LibreOffice is an open-source, free software utilized by millions of people around the world. It is pre-installed in most Linux distributions. Its user-friendly interface and advanced features help to enhance work efficiency and also allow the user to customize its default look and feel as per requirements.
This post provides a deep insight to change the default LibreOffice look and feel with the following highlights:
- How to Change the Default LibreOffice Look and Feel?
How to Change the Default LibreOffice Look and Feel?
LibreOffice is a versatile tool that comes with several applications like “Writer (word processing)”, “Impress (presentations)”, “Calc (spreadsheets)”, “Draw (vector graphics and flowcharts)”, and many others.
This section shows the possible ways to customize the default LibreOffice and its application’s look and feel.
Change LibreOffice User Interface
The default LibreOffice user interface is the “Standard Toolbar” which seems to be traditional and old as compared to other tools:
Now it introduces a variety of user interfaces from which “Tabbed” is recommended. It obsoletes the main menu and displays all functions in tabs.
Follow the below steps to change the default LibreOffice interface to “Tabbed” or user choice:
- First, hit the “View” tab present in the “Menu” bar and select the “User Interface” option from the drop-down list.
- Mark tick on the “Tabbed” user interface. It asks only to open LibreOffice applications i.e “LibreOffice Writer” or all. Here we clicked on “Apply to all”.
Now the user interface has been changed from the default “Standard Toolbar” to “Tabbed”.
Change LibreOffice Toolbar Look
The user can also customize the “Toolbar” layout by adding, re-arranging, and removing icons from it. It can also be easily done using some essential steps:
- Access the “View” tab and tap open up the “Toolbars” options list.
- Select the desired options as per requirements and it will automatically be applied to the “Toolbar” layout:
In addition, the default location of the Toolbar can also be changed. To perform this task open the “hamburger” menu located at the edge of the toolbar:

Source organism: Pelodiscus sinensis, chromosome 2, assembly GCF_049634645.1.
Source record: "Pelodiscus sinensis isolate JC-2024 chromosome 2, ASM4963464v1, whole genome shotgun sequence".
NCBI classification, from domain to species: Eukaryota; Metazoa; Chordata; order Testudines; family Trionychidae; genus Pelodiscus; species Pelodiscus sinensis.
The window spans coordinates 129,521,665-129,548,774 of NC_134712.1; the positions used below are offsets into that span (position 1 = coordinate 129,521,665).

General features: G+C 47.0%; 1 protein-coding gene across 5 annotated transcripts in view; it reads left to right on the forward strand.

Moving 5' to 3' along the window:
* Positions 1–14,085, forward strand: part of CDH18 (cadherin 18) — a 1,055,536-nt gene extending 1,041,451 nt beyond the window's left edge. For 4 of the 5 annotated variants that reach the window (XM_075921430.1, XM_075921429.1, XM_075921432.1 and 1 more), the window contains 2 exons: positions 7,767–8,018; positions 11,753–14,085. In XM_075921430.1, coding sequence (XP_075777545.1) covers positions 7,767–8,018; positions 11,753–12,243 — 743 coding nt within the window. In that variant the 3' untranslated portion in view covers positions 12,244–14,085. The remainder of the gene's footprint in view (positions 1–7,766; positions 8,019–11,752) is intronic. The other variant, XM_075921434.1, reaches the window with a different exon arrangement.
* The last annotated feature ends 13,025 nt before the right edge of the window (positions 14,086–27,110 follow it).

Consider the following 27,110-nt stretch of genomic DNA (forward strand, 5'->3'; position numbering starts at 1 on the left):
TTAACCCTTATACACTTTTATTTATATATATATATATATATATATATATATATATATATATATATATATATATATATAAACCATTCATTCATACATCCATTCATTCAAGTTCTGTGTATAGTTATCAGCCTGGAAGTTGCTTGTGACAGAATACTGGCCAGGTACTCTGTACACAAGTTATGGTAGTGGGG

Right-Click on it select the “Undock” option, and deselect the “Lock Toolbar position” as shown in the image:
Drag and drop from the mouse to place the “Toolbar” at the new location i.e left side of the LibreOffice window:
Change LibreOffice Menu Content
Apart from Toolbar, the “Menu” bar of LibreOffice can also be changed to the default look. Follow these steps to modify the LibreOffice “Menu” bar content:
- Press the “Tools” tab and move on to the “Customize” option from the generated list.
- From the “Customize” window, navigate to the “Target” area whose content needs to be changed by using the “Customize” options “Insert”, and “Modify”:
Here we have added a new submenu “Export as Doc” in the “Export as” option of the “File” tab:
Change LibreOffice Icons Style
The default LibreOffice icon style look is traditional and minimalist. However, it can be unique by customizing quickly and instantly by following the below-mentioned steps:
- Open up the “Options” window by hitting the “Options” from the “Tools” tab drop-down list
- Navigate to the “Icon Style” section located in the “View” option.
- Select the icon style of your own choice and hit the “OK” button.
In this scenario, the “Icon style” has been changed from the default “Automatic(Yaru)” to “Breeze(dark)”.
Change LibreOffice Theme and Colors
The “Theme” plays an important role to represent the look and feel of any software application. Just Like other applications LibreOffice also provides a wide range of themes to customize its default look. To change the LibreOffice theme and its colors read our detailed article “How to Enable Dark Mode in LibreOffice in Ubuntu”.
In Linux, the default LibreOffice look and feel can be easily customized to change its “User Interface”, “Toolbar Look”, and “Menu Content”. It can also be customized by changing the LibreOffice default “Icon Style” and “Theme and Colors”. These changes can be set to all LibreOffice applications or either the desired one. This post has described all the possible ways to change the default LibreOffice look and feel.